Senator Chuck Schumer is convening a closed-door meeting about artificial intelligence this week with some of tech’s biggest names. It’s a useful exercise, even without producing hard legislative proposals.
Facebook co-founder Mark Zuckerberg; Microsoft co-founder Bill Gates, Sam Altman, the CEO of ChatGPT company OpenAI, and a host of other prominent tech leaders, will speak at Senator Schumer’s AI Summit this week. Senators will also hear from labor and civil rights advocates who have sounded the alarm about the technology’s dangers.
While Europe is moving ahead with tough AI regulation, the US congressional sessions are closed-door listening sessions. The goal is to educate Congress. No US regulation is close to completion.
CEPA asked AI experts in both the US and Europe to assess the Washington meeting’s significance. All found the listening approach useful in balancing innovation with regulation, even if it fails to head off a transatlantic divide. Comments have been edited for clarity and brevity.
Senator Chuck Schumer’s AI forums are fundamentally about three things.
First, they set the stage by continuing to introduce the players and their positions to Congress and the broader policy community. AI policy issues are multifaceted. Some are about protecting jobs and livelihoods. Others are about protecting the very existence of humanity. Few are strictly black and white.
Second, the forums will show congressional progress at a time when major legislation is unlikely to happen in the run-up to the 2024 elections. Yet bipartisan progress can be made through education and engagement — and potentially alignment around a legislative framework or voluntary commitments.
Third and critical vis-à-vis Europe, the Indo-Pacific, and the rest of the world, the Senate AI forums demonstrate American leadership. They send a strong signal to allies and adversaries alike about advancing AI in a safe, secure, and beneficial way.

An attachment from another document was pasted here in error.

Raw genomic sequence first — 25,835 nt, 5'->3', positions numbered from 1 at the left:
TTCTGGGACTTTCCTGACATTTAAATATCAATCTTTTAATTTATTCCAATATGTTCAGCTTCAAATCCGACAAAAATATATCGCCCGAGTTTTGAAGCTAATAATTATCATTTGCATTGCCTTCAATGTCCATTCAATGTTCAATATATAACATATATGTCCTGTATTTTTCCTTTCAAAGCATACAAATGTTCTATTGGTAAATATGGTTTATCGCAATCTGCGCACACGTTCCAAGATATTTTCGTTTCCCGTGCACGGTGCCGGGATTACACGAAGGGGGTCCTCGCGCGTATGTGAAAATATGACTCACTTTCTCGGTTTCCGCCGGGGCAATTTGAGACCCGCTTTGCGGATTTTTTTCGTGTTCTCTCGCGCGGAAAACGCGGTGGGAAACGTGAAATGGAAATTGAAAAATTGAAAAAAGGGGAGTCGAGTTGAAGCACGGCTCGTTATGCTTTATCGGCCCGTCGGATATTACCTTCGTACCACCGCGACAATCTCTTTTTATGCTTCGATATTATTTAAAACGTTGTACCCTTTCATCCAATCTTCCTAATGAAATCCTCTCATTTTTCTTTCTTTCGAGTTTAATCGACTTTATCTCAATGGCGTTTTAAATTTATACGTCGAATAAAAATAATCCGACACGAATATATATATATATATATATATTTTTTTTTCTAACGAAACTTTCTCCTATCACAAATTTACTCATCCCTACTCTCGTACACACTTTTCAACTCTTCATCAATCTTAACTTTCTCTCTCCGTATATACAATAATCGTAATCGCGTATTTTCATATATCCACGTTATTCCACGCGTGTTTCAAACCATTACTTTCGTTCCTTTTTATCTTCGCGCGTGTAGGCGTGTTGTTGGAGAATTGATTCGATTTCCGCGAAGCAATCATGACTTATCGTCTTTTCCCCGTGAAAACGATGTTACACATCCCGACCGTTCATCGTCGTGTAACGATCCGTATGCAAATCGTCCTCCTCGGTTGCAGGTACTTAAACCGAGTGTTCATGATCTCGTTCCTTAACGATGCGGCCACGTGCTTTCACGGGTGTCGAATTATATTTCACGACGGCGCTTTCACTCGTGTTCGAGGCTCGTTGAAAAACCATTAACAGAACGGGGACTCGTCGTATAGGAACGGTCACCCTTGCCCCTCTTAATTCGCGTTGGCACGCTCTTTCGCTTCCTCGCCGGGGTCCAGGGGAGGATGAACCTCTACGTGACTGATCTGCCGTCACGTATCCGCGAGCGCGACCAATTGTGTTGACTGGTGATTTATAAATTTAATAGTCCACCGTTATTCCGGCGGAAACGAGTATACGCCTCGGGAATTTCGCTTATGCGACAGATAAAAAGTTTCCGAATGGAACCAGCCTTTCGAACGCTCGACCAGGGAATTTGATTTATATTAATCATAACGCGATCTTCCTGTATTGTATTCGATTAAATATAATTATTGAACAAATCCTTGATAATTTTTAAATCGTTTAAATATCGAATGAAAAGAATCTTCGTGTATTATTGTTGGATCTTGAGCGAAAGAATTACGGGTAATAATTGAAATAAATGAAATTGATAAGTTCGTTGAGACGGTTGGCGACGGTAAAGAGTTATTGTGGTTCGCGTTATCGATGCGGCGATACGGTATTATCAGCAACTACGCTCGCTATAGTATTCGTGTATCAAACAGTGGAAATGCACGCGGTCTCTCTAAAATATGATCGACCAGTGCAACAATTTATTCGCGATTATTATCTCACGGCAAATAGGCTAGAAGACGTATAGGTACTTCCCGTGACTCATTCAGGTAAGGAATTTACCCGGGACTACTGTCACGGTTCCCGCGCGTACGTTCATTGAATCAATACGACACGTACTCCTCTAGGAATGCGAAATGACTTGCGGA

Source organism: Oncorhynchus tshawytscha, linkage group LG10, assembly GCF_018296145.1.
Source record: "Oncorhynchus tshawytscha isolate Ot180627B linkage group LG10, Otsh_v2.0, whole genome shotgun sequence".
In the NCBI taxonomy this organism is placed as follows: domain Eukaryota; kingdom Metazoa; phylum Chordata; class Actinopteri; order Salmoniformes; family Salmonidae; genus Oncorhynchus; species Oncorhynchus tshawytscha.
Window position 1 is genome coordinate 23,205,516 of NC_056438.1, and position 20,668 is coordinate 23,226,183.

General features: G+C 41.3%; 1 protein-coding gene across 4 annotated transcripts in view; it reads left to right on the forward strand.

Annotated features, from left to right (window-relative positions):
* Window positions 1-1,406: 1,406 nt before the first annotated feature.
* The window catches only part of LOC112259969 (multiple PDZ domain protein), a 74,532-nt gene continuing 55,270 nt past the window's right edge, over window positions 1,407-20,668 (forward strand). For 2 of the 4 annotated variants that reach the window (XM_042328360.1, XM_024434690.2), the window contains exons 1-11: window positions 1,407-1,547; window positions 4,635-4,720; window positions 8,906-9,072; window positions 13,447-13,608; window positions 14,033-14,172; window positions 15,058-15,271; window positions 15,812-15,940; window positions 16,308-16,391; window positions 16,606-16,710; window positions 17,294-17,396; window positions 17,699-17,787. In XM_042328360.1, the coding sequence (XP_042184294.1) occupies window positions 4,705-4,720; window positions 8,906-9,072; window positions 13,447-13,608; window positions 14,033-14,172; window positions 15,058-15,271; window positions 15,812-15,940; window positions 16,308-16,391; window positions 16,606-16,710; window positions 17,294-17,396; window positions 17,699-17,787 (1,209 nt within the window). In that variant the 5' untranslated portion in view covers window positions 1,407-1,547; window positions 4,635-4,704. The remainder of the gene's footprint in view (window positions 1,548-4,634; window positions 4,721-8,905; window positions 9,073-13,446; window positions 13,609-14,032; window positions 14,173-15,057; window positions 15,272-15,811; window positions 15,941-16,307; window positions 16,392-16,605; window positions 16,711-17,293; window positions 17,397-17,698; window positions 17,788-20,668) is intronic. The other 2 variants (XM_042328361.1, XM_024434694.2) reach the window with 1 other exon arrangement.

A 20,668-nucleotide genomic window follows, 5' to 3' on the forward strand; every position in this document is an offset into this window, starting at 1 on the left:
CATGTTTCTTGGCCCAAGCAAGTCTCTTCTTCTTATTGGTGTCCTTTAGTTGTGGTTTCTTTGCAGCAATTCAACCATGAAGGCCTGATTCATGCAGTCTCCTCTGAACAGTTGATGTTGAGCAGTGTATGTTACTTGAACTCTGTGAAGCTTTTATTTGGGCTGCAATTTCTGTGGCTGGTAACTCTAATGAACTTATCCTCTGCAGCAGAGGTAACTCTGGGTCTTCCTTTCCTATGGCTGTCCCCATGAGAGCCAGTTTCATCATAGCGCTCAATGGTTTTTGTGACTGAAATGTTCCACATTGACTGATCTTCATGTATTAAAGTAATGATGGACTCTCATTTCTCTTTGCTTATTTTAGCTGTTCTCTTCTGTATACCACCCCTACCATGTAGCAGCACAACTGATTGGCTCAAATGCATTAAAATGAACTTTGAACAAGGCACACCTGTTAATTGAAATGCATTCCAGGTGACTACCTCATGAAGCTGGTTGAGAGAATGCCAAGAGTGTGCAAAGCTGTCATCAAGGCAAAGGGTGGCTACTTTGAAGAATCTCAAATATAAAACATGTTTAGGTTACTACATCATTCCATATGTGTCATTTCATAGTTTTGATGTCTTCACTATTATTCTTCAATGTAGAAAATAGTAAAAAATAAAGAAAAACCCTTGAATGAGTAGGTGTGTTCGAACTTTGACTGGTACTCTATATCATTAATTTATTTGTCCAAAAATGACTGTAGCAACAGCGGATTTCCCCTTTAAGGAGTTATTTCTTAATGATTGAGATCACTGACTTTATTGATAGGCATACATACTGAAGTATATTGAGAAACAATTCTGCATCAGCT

Pablo Chavez is an Adjunct Senior Fellow with the Center for a New American Security’s Technology and National Security Program, and a former public policy executive at Google, LinkedIn, and Microsoft.
Although the US “voluntary” approach, in opposition to the EU’s “normative” approach, has its merits, we know that it may be insufficient to minimize the technology’s potential dangers. Voluntary guidelines foster innovation but lack accountability. They depend too much on the ethical guidelines set by the companies themselves. In many cases, those guidelines are loose.
A comprehensive framework is needed. It should include clear guidelines and regulations to ensure transparency, fairness, and accountability. It should promote ethical AI development, rigorous testing, and continuous monitoring to detect and rectify biases and disinformation.
We should roll out test sandboxes where products can be tested and subjected to independent observation. Independent expert groups could challenge products created by companies to identify vulnerabilities and potential misuse. Applied to AI, testboxes can help ensure transparency, fairness, and accountability, scrutinizing AI systems for biases and disinformation before these products are launched.